One approach to this need is to use an enclosure made of cast magnesium or other non-ferrous parts. Two cast magnesium parts can be designed which, when combined, form an enclosure which substantially fulfills the needs just discussed. The further difficulty, then, is to devise a way of fastening the two parts. If sheet metal parts were used, it would be possible to employ any of a variety of fastening techniques, including spot welds, self-tapping sheet metal screws, machine screws and captive nuts, or rivets. But where cast magnesium parts are used, there are concerns about brittleness of the cast parts. Many cast metals do not weld well. Many combinations of screws and nuts present galvanic problems due to juxtaposition of dissimilar metals. More importantly, any fastening technique that requires driling of holes presents the further problem that it is necessary to worry about whether the holes have been drilled in the right place. This makes screws and nuts disfavored, and likewise disfavors nearly all riveting techniques that call for predrilled holes.
One commercially successful riveting system is that disclosed in U.S. Pat. No. 4,130,922 to Koett. This patent describes a headless riveting system in which a headless rivet is made from steel or a suitable material that provides compressive strength superior to that of the materials to be riveted together and of a height or thickness equal to the sum of the materials to be riveted. In this system, the rivet has flat or concave end surfaces and its body is peripherally concave between its ends. A die and punch are used to drive the rivet through the materials to be fastened. The rivet pierces the materials, comes to rest embedded in the materials, and the materials flow radially against the concave body of the rivet. The patent teaches, however, only that the materials are sheet materials, for example sheet steel or sheet aluminum. There is no mention in the patent that materials other than sheet materials can be joined with such rivets. Indeed, as a general matter the possible brittleness of a cast magnesium material would prompt one skilled in the art to rule out the use of self-piercing rivets as distinguished from rivets that are inserted into pre-drilled holes.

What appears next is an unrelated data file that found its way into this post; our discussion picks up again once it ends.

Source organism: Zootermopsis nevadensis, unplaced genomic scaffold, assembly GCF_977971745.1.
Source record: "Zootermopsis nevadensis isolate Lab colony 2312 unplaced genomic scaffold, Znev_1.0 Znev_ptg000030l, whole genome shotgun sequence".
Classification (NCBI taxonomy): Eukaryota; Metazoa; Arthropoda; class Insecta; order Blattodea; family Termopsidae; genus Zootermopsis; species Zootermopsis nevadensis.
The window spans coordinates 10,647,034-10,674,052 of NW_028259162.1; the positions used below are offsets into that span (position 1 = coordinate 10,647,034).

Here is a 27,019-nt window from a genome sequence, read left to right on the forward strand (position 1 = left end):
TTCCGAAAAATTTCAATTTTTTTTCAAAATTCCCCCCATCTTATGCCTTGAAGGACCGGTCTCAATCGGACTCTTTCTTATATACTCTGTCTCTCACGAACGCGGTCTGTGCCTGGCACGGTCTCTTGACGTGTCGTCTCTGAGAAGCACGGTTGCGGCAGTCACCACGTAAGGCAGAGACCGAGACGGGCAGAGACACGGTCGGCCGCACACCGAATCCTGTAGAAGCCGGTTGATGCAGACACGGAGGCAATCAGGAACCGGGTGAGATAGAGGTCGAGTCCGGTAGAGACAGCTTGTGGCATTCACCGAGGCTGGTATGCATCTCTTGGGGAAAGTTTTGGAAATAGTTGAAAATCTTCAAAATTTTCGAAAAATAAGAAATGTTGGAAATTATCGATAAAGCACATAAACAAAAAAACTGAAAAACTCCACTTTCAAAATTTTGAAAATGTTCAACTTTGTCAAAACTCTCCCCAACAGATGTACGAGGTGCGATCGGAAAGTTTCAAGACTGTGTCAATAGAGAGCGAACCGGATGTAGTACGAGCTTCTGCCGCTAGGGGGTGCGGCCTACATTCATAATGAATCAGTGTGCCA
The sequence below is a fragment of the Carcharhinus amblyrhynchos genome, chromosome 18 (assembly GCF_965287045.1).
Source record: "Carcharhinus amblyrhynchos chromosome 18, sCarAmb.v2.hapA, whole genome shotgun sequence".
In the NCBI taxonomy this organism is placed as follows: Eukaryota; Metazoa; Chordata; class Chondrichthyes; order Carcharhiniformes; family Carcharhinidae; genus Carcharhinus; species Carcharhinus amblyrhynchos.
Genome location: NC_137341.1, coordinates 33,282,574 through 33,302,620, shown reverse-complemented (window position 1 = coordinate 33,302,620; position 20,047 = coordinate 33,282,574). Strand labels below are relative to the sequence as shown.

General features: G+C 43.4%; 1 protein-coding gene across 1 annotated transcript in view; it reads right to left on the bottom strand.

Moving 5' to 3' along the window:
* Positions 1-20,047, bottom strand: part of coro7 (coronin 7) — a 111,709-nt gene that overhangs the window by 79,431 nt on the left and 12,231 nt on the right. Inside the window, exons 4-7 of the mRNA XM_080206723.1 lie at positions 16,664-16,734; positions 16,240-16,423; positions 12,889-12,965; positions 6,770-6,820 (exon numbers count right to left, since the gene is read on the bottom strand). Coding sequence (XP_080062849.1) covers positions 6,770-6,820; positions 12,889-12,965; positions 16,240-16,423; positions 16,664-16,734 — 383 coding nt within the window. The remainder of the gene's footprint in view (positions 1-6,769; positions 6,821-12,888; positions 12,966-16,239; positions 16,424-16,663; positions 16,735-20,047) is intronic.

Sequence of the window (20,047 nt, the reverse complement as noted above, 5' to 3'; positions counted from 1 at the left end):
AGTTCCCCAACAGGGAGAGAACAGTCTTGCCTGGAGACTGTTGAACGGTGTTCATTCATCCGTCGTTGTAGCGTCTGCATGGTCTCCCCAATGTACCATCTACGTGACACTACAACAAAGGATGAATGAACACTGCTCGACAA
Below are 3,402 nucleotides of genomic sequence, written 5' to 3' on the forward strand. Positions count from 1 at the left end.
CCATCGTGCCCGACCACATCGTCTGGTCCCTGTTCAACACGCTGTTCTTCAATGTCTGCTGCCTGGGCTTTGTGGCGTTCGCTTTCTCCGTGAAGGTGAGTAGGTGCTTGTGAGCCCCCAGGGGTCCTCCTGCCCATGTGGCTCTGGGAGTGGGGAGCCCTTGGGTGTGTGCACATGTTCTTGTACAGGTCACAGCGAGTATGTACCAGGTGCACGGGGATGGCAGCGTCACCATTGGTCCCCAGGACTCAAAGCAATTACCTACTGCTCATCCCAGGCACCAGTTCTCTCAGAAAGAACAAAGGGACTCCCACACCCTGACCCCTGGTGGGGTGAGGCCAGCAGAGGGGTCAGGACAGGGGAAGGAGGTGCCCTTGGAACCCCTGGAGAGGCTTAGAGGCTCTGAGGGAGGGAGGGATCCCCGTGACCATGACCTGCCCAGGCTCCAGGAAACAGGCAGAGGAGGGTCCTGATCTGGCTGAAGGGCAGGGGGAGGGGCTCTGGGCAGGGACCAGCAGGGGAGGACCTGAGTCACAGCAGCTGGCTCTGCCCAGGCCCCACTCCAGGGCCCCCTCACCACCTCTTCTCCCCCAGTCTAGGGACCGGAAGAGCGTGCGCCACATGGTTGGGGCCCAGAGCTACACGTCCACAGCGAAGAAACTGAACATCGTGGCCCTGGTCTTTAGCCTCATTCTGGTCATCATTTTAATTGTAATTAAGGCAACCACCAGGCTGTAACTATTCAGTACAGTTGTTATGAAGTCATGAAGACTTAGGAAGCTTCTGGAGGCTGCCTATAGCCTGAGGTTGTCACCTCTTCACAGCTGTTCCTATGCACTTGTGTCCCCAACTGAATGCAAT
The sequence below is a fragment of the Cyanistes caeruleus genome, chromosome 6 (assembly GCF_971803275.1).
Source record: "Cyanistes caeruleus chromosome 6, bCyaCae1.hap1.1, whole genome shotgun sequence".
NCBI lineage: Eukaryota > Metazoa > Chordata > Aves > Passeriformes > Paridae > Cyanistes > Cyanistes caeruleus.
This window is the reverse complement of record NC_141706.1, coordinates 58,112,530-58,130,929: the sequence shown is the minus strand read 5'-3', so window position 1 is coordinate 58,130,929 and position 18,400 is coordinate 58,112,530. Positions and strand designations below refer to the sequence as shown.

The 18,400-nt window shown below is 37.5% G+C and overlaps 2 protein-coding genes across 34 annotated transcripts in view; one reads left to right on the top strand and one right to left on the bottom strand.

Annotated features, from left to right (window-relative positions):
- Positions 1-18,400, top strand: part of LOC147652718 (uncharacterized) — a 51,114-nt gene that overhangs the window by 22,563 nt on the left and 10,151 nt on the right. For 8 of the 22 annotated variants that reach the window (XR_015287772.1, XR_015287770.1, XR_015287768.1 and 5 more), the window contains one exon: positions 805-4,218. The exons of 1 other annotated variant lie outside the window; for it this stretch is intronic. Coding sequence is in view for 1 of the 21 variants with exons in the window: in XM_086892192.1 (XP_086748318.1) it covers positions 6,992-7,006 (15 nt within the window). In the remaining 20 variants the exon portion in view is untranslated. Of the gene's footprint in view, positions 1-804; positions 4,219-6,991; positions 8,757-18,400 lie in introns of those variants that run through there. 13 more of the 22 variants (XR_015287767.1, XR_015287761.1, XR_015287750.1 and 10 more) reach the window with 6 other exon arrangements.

There is thus a great need for a fastening technique that works well with cast magnesium parts to permit fabrication of a high-quality enclosure for a data storage system. Stated differently, there is a great need for a high-quality enclosure for a data storage system, composed of cast magnesium parts that are reliably fastened together in compliance with exacting tolerances.
SUMMARY OF THE INVENTION
An enclosure for a data storage system comprises at least first and second cast non-ferrous parts such as magnesium parts joined by rivets, each of which is made of a suitable material that provides compressive strength superior to that of the cast metal. Each rivet is of a height or thickness equal to the sum of the thickness of the parts to be riveted. Each such rivet has flat end surfaces and its body is peripherally concave between its ends. The rivet is embedded in the two parts, and the parts flow radially against the concave body of the rivet. No drilling is required, and the parts are held in carefully defined position while being joined, so that the assembled enclosure satisfies strict dimensional tolerances.
DESCRIPTION OF THE DRAWING
The invention is described with respect to a drawing in several figures, of which
FIG. 1 is an exploded view showing first and second dies and a rivet of the type employed in the enclosure according to the invention,
FIG. 2 is a view showing the elements of FIG. 1 as positioned at the start of a riveting operation;
FIG. 3 is a view showing the relation of the dies and rivet with the rivet driven about halfway through the cast magnesium parts of the enclosure;
FIG. 4 is a view showing the relation of the dies and rivet at the completion of the riveting operation,
FIG. 5 is a sectional view illustrating the finished riveted work and showing the manner in which the rivet is locked in place;